BE­ING HERE: THE LIFE OF PAULA MODERSOHN-BECKER

The Monthly (Australia) - - NOTED -

Marie Dar­rieussecq (trans. Penny Hue­ston) Text Pub­lish­ing; $24.99

In 1907, in a small Ger­man town, a young woman pre­pares to get up for the first time since giv­ing birth to her daugh­ter 18 days ear­lier. A lit­tle party has been or­gan­ised, and the house is filled with flow­ers and can­dles. She asks for a mir­ror in bed and braids her hair; she pins some roses to her dress­ing gown. Then she stands briefly be­fore fall­ing to the floor. She dies of an em­bolism, ut­ter­ing just one word: Schade. A pity. It was schade and its myr­iad ram­i­fi­ca­tions that turned the French writer Marie Dar­rieussecq’s glit­ter­ing at­ten­tion to one of the most sig­nif­i­cant artists of whose name you have never heard.

Paula Becker was the third child of six in an ed­u­cated up­per-mid­dle­class fam­ily. She stud­ied draw­ing in Ger­many, mixed with the avant­garde, yearned for Paris, went there, but re­turned and mar­ried Otto Modersohn, who had a three-year-old daugh­ter. “In mar­riage one be­comes dou­bly mis­un­der­stood,” she later wrote. Her hus­band was good but con­ven­tional. Paula was un­in­ter­ested in be­ing ei­ther. She was in­ter­ested in be­com­ing who she might be.

At the turn of last cen­tury there was an ex­tra­or­di­nary flour­ish­ing of art in Paris: Cézanne, Gauguin, Rousseau, Matisse, Pi­casso and Rodin all worked within a few blocks of one an­other. For the rest of her life, when­ever she could, Paula Moder­sohnBecker re­turned to Paris. She knew the artists and deal­ers, and if she saw their work they also saw hers, those star­tling, ex­pres­sive paint­ings. No­body wanted to buy or ex­hibit her work but she was un­de­terred. She thought a lot about the ten­sion be­tween moth­er­hood and in­di­vid­ual cre­ativ­ity. Must one al­ways can­cel out the other? She was the first fe­male artist to paint naked self-por­traits – unashamed and un­adorned ex­cept for flow­ers or an am­ber neck­lace.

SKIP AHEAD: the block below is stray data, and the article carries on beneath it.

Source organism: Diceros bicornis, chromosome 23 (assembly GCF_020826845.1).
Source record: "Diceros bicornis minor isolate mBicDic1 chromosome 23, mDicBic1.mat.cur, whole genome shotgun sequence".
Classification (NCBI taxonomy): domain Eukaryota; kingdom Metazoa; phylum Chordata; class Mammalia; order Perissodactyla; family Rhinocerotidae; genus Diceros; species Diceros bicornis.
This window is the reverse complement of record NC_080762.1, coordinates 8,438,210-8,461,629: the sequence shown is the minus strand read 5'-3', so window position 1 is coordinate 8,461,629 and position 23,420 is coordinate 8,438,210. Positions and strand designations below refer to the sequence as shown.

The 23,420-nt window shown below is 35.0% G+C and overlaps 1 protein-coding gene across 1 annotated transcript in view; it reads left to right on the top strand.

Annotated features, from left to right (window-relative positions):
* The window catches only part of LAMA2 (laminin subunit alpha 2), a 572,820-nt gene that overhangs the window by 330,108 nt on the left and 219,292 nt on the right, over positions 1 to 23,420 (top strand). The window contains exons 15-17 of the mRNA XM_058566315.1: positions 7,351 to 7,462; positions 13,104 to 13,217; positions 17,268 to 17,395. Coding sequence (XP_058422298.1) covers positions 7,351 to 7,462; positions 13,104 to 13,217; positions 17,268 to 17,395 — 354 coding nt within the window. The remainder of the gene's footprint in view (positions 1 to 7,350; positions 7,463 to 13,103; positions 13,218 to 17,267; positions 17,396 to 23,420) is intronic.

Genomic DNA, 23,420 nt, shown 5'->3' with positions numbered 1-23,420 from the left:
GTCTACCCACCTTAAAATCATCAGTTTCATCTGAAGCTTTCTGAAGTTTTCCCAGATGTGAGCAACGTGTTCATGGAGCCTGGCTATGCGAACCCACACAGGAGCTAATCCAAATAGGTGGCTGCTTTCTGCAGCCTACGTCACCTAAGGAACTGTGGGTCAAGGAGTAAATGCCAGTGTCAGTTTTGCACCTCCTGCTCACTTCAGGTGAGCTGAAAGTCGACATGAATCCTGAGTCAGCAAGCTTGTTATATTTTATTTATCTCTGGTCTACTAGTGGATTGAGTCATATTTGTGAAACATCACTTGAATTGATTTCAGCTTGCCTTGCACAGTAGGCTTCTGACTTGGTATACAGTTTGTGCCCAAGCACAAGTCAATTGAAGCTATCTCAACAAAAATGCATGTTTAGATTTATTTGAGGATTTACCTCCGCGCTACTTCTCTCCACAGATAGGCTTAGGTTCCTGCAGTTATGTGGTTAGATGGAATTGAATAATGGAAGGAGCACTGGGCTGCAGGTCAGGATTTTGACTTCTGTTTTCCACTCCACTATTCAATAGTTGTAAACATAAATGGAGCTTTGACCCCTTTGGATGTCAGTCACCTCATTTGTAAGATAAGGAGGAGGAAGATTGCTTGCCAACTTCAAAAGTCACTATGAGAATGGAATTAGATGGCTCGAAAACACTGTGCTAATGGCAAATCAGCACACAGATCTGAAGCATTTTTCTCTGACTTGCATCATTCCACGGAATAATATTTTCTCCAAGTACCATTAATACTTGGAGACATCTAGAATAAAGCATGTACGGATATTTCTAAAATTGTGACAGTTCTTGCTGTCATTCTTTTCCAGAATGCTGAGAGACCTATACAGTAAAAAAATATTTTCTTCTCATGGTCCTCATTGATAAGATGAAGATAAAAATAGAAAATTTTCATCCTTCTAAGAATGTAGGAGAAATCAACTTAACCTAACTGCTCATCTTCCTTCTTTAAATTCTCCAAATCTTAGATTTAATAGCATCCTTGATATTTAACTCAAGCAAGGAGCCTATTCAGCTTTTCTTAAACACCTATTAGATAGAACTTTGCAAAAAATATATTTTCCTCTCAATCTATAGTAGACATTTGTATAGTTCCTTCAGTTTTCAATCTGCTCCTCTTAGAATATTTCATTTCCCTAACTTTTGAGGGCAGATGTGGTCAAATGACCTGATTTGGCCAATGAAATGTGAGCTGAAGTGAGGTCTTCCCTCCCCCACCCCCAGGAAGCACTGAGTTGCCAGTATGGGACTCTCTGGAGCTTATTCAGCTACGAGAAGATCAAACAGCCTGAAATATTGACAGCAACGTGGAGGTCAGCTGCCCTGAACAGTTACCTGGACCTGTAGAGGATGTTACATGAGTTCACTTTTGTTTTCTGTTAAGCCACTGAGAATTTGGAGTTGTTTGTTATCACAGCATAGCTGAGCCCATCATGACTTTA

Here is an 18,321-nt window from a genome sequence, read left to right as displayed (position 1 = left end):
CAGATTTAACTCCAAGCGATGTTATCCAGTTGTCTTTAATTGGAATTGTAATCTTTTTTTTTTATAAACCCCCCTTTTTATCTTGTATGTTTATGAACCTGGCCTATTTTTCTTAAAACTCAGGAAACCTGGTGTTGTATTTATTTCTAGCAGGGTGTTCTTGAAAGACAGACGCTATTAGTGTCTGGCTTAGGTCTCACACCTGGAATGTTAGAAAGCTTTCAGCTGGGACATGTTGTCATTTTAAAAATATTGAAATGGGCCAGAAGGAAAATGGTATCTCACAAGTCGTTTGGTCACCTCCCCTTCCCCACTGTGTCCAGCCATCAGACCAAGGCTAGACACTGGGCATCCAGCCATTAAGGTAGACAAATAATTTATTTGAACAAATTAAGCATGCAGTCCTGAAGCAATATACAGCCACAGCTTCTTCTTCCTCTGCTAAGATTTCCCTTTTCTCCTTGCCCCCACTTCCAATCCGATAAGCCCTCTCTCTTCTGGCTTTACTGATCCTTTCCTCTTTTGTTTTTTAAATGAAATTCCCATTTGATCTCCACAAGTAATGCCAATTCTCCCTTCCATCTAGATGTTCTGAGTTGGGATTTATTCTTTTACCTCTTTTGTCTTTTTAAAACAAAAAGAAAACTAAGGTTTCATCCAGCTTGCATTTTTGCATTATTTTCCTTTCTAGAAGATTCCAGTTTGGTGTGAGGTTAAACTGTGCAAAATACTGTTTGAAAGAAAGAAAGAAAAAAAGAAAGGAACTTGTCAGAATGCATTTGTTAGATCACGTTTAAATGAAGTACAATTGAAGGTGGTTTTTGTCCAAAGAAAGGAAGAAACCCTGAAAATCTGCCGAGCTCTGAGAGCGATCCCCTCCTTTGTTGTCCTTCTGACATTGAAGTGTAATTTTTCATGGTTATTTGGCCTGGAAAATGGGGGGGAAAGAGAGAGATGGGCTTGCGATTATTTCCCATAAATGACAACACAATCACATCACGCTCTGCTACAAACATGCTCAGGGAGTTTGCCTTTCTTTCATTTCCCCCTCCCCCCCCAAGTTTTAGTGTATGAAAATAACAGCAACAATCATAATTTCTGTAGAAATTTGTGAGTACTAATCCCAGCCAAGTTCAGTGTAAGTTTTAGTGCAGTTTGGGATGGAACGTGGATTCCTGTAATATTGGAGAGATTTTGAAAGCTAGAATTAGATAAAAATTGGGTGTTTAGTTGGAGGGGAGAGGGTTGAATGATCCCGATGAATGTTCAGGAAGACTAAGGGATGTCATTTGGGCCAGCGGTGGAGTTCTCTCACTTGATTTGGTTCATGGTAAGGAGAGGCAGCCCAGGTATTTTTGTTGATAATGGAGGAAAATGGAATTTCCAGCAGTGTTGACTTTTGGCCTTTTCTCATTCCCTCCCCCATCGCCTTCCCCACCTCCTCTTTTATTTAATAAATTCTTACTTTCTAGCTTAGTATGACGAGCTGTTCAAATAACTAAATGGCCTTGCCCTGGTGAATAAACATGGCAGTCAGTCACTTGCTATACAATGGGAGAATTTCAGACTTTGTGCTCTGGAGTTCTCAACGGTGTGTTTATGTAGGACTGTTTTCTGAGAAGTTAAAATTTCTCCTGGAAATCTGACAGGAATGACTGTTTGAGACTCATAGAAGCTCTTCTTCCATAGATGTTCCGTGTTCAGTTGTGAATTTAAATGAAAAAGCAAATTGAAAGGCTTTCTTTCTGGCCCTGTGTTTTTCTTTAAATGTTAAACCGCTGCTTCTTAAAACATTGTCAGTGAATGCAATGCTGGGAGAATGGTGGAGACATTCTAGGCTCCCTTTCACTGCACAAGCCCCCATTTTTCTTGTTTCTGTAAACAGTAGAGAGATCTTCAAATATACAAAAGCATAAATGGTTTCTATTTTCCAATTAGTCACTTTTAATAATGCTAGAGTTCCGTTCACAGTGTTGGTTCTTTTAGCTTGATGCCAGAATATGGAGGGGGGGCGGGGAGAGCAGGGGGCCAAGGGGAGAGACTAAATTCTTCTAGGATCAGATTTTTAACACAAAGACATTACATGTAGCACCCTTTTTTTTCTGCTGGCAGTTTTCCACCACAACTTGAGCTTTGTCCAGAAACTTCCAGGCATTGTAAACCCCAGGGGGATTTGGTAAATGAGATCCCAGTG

Modersohn-Becker might have dis­solved into anonymity ex­cept for her writ­ing. At her mother’s in­sis­tence her spir­ited let­ters were pub­lished in Ger­many in the 1920s. They in­ter­ested in­flu­en­tial peo­ple and her work was re­assessed. She is now men­tioned as one of the most im­por­tant mod­ernists.

Dar­rieussecq has writ­ten this painful story be­cause of her own sor­row at not know­ing Paula Modersohn-Becker and of not know­ing of her; sor­row, too, at her early death and trun­cated cre­ativ­ity. Dar­rieussecq looks squarely at a sub­ject that is of­ten too bru­tal to ex­plore. Ge­nius and moth­er­hood can­not sit well to­gether. No one ex­pressed it quite as elo­quently as Moder­sohnBecker in her paint­ings. She died when she was 31. Her last paint­ing was that tra­di­tional women’s paint­ing: a bou­quet of sun­flow­ers and hol­ly­hocks.

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